Test Your Knowledge: The Ultimate GHS Pictogram Quiz!

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“Test Your Knowledge: The Ultimate GHS Pictogram Quiz!”

Basically, these nine (9) pictograms are used in the Globally Harmonized System of Classification & Labeling of Chemicals (GHS) to indicate a chemical’s distinct risks. Each pictogram is made to be instantly identifiable & to provide crucial details about the risks posed by a certain substance.

The following is a description of each pictogram:

Flame: Using this symbol, you can represent a flammable chemical. It has a stylised flame in the middle of a red diamond or square shape. The usage of the flame sign indicates that the chemical is quickly ignited & burnable. In short, Flammable materials or substances capable of igniting when exposed to water or air (pyrophoric), or emitting flammable gases.


Exclamation Mark: This symbol is used to denote a material that might be harmful to human health. It has a stylised exclamation mark in the middle of a red square. The exclamation point symbol is used to indicate that the substance may be harmful when in contact with the skin when inhaled or consumed. Simply it might cause immediate respiratory, skin, or eye irritation, narcotic.


Corrosion Hazards: A material that corrodes metals is denoted by this pictogram. It has a stylised corrosive sign in the centre of a red square. The word “corrosive” indicates that a material can seriously harm the skin, eyes, or respiratory system, as well as corrode metallic materials. In short, This pictogram indicates materials that cause corrosion or skin burns or eye injury on contact, or that are corrosive to metals.


Skull  & Cross-Bones Hazards: Using this symbol, you may identify a chemical that is bad for your health. It is shaped like a red diamond or square with a stylised skull & crossbones in the middle. The skull & crossbones sign is used to indicate that a material is extremely poisonous & can have a negative impact on human health if it is not handled appropriately. In short, Such substances have quick & severe harmful effects, such as poisons & highly concentrated acids (acute toxicity).


Aquatic Environmental Hazards: A material that is hazardous to the environment is denoted by this above-shown symbol. It has a stylized fish and plant image in the centre of a red square or diamond shape. The fish & plant sign is intended to convey that the material can be harmful to the environment and aquatic life. In short, they are harmful substances for sea creatures.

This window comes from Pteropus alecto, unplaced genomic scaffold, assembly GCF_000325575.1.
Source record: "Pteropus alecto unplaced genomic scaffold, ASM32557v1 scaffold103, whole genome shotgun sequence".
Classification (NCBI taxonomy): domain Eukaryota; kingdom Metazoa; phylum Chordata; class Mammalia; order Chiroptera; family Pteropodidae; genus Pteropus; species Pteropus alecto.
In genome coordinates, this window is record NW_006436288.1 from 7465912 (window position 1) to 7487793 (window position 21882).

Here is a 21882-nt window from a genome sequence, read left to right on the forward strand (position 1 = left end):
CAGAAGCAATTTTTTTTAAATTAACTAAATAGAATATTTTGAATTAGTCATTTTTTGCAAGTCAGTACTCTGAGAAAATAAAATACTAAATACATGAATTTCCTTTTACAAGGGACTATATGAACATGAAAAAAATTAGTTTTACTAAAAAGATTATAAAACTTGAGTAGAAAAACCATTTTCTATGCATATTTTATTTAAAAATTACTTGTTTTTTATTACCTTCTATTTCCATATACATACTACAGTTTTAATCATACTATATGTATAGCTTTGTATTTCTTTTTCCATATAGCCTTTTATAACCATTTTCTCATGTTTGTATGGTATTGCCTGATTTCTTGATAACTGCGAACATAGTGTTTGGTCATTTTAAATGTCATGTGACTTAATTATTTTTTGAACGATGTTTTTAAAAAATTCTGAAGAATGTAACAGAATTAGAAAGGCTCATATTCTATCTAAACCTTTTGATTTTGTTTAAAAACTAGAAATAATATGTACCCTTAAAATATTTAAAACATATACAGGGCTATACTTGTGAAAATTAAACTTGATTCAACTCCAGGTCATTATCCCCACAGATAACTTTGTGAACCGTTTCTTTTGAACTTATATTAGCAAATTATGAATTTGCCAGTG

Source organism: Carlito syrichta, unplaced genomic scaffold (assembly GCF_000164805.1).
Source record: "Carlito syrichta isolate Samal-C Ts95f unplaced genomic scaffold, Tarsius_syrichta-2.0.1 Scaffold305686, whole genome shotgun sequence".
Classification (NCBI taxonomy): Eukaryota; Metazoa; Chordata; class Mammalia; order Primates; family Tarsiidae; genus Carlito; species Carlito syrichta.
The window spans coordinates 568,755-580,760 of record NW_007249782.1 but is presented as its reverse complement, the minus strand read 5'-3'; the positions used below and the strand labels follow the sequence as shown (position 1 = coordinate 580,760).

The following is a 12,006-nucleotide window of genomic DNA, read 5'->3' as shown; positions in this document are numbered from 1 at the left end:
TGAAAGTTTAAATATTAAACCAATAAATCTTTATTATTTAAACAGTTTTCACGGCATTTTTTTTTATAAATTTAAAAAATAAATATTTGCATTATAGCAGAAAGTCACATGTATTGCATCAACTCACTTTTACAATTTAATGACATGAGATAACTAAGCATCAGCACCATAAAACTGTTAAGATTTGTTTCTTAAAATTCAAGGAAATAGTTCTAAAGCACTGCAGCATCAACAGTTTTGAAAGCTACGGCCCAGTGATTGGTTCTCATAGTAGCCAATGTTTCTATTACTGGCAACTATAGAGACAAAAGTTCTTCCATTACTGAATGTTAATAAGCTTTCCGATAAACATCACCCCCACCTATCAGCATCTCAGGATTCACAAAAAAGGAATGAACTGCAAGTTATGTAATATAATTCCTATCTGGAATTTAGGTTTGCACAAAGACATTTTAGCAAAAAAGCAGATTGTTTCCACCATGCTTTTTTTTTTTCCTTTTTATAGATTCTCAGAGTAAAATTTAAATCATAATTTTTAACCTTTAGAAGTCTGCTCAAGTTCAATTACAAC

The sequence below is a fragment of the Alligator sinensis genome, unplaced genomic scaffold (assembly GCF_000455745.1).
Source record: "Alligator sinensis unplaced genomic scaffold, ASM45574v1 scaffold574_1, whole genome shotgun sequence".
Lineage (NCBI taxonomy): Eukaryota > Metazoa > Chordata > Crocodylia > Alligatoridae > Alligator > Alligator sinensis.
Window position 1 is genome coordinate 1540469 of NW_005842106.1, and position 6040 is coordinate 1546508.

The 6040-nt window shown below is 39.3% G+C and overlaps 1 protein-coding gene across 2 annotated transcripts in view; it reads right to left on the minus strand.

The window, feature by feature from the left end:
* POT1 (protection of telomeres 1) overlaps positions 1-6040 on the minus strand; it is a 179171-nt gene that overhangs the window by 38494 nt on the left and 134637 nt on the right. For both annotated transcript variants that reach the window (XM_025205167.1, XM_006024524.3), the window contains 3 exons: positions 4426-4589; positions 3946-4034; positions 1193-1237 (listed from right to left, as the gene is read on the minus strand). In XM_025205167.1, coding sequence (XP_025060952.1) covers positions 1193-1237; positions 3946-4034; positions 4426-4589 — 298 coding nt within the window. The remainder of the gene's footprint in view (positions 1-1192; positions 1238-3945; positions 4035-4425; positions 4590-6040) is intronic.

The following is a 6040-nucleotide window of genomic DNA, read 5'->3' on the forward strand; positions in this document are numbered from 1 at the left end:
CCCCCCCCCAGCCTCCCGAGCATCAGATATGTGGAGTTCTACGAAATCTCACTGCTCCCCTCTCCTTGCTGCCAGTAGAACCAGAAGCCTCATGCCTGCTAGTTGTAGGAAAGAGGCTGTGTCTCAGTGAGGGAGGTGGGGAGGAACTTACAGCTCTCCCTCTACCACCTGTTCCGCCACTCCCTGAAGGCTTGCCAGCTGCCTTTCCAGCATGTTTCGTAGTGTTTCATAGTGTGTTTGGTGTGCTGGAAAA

Exploding Bomb Hazards: Using this symbol, you can represent an explosive chemical. It has a stylised image of an exploding bomb in the middle of a red square/diamond. The explosive bomb symbol is used to indicate that a substance is very flammable & capable of igniting into an explosion. In short, we can say that explosives could detonate even when not exposed to air, such as organic peroxides and extremely unstable substances (self-reactive).


Gas Cylinder Hazards: Use this symbol to represent a compressed gas. It is a red diamond or square with a stylized gas cylinder sign in the middle. The sign for a gas cylinder indicates that a material is under pressure storage or simply it contains compressed gas which could be hazardous if released. In short, This symbol indicates that there are compressed gases, such as ammonia or liquid nitrogen.


Carcinogenic Hazards: A carcinogen or substance with respiratory, reproductive or organic toxicity which causes damage over time (chronic or long-term health risk). A chemical, or agent that can cause cancer is referred to as a carcinogen.

Flame Over Circle Hazards: This symbol determines the oxidizers. Oxidizers are substances that speed up burning or increase the heat and duration of fires.

In Conclusion:

The GHS’s nine pictograms are intended to convey a chemical’s specific dangers in an understandable & identifiable manner. To handle & work with hazardous substances properly, both employers & employees must be aware of these pictograms & recognize what each symbol means.

 “Test of GHS – Pictograms”!

To warn users of the potential chemical risks they may be exposed to, OSHA’s Hazard Communication Standard (HCS) mandates the use of pictograms. The Globally Harmonized System of Classification & Labeling of Chemicals standards is represented by the pictogram. Luckily, it’s called GHS & features a symbol on a white backdrop with a red border that designates a specific hazard (s).
Employers are obligated to provide workers with training on Chemical Safety Data Sheets & the hazards highlighted in each pictogram as part of OSHA’s Hazard Communication Standard programme.

Which GHS pictograms are you most familiar with?

Let’s find out!




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